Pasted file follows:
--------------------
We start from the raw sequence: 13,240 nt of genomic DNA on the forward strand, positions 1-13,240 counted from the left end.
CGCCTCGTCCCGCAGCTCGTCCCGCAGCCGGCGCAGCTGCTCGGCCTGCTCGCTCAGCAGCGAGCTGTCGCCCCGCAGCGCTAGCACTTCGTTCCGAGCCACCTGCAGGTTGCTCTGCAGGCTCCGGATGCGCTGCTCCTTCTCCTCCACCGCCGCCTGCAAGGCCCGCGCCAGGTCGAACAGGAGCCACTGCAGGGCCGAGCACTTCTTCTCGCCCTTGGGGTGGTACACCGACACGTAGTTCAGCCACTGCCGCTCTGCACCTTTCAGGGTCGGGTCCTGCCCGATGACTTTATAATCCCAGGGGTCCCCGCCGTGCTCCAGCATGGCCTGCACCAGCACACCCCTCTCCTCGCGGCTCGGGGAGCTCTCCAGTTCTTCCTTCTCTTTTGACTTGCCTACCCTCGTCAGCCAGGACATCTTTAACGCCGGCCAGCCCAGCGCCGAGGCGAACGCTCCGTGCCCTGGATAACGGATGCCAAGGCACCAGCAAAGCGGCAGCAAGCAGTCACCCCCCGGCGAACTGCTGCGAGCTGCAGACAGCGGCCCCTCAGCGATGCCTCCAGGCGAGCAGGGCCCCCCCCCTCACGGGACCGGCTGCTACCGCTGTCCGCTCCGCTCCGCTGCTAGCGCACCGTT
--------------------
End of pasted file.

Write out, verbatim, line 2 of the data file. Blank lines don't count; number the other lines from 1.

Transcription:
CGCCTCGTCCCGCAGCTCGTCCCGCAGCCGGCGCAGCTGCTCGGCCTGCTCGCTCAGCAGCGAGCTGTCGCCCCGCAGCGCTAGCACTTCGTTCCGAGCCACCTGCAGGTTGCTCTGCAGGCTCCGGATGCGCTGCTCCTTCTCCTCCACCGCCGCCTGCAAGGCCCGCGCCAGGTCGAACAGGAGCCACTGCAGGGCCGAGCACTTCTTCTCGCCCTTGGGGTGGTACACCGACACGTAGTTCAGCCACTGCCGCTCTGCACCTTTCAGGGTCGGGTCCTGCCCGATGACTTTATAATCCCAGGGGTCCCCGCCGTGCTCCAGCATGGCCTGCACCAGCACACCCCTCTCCTCGCGGCTCGGGGAGCTCTCCAGTTCTTCCTTCTCTTTTGACTTGCCTACCCTCGTCAGCCAGGACATCTTTAACGCCGGCCAGCCCAGCGCCGAGGCGAACGCTCCGTGCCCTGGATAACGGATGCCAAGGCACCAGCAAAGCGGCAGCAAGCAGTCACCCCCCGGCGAACTGCTGCGAGCTGCAGACAGCGGCCCCTCAGCGATGCCTCCAGGCGAGCAGGGCCCCCCCCCTCACGGGACCGGCTGCTACCGCTGTCCGCTCCGCTCCGCTGCTAGCGCACCGTT